If Apple (Nasdaq: AAPL) and Moses have been able to make a name for themselves in tablets, why not Microsoft (Nasdaq: MSFT)? The world's largest software company is aiming to hit the market next year with a self-branded tablet, according to DigitTimes.

Sources are telling the Taiwanese tech publication, which often has an early read on what Asian supply chains are up to, that Microsoft is working with Texas Instruments (NYSE: TXN) and some unnamed Taiwan-based manufacturers on a Windows 8 tablet.

What are you thinking, Mr. Softy?

Any tablet that doesn't come from the Cupertino fruit company has failed to live up to the hype. The Galaxy Tab got off to a strong start, but it sputtered quickly. Motorola Mobility's (NYSE: MMI) Xoom was hoping to generate buzz as the first gadget built on the tablet-friendly Android 3.0 Honeycomb platform, but it hasn't moved the needle, either. And Research In Motion's (Nasdaq: RIMM) PlayBook was the hungry smartphone pioneer's flawed stab at regaining relevance.

Why should Microsoft fare any better?

The real stumper is that this would be a Microsoft-branded tablet. Even if it's able to streamline Windows 8 to the point where it can fly as a feasible operating system for touchscreen tablets, what would the software giant accomplish with what will be a very visible failure? Didn't it learn enough with the Kin and the Zune?

I can see the need for going it alone. What hardware company would pay to license Windows for a tablet when the freely available -- and smartphone-successful -- Android hasn't been an iPad slayer? However, let's see this through the eyes of Dell (Nasdaq: DELL) and Hewlett-Packard (NYSE: HPQ). They've been somewhat loyal Microsoft partners in the past. How could they not see a Microsoft-branded tablet as a threat?

The only way a Microsoft-branded tablet makes sense is if it's positioned as a gaming device. The Xbox has been Mr. Softy's lone hardware winner, and both of its rivals in the video-game console space have their own handheld systems. That's really the only way Microsoft can pull this one off with any chance of success and without upsetting its computing-hardware buddies.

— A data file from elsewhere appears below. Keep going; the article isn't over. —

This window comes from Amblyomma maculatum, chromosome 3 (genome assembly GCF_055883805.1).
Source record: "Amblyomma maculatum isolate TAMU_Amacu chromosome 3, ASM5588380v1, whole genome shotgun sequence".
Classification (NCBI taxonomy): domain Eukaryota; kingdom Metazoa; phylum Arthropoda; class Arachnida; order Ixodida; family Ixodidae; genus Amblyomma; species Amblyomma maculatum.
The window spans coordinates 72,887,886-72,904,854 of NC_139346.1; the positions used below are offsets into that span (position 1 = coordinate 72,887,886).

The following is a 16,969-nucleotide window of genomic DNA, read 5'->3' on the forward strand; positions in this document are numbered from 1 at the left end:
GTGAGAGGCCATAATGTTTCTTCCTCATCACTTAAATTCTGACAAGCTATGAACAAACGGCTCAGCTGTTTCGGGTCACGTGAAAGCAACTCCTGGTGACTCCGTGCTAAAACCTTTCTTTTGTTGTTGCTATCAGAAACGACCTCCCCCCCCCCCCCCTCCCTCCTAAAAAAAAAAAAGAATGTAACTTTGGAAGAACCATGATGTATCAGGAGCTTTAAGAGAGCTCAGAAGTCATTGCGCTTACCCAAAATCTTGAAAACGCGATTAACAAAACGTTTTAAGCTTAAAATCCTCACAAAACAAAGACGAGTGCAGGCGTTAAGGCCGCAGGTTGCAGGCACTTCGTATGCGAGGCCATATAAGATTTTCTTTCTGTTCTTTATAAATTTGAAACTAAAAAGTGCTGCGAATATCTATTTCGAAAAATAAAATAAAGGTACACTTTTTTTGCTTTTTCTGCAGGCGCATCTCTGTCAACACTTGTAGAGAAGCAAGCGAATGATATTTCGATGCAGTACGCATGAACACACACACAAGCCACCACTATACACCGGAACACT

Is the world ready for the Xbox Touch?

Does a Microsoft-branded tablet have a shot? Share your thoughts in the comments box below.

The Motley Fool owns shares of Microsoft, Texas Instruments, and Apple. Motley Fool newsletter services have recommended buying shares of Apple and Microsoft and creating a bull call spread position in Apple and a diagonal call position in Microsoft. Try any of our Foolish newsletter services free for 30 days. We Fools don't all hold the same opinions, but we all believe that considering a diverse range of insights makes us better investors.

Longtime Fool contributor Rick Munarriz is starting to see more Apple products creep into his home lately. He owns no shares in any of the companies in this story and is also part of the Rule Breakers newsletter research team, seeking out tomorrow's ultimate growth stocks a day early. The Fool has a disclosure policy.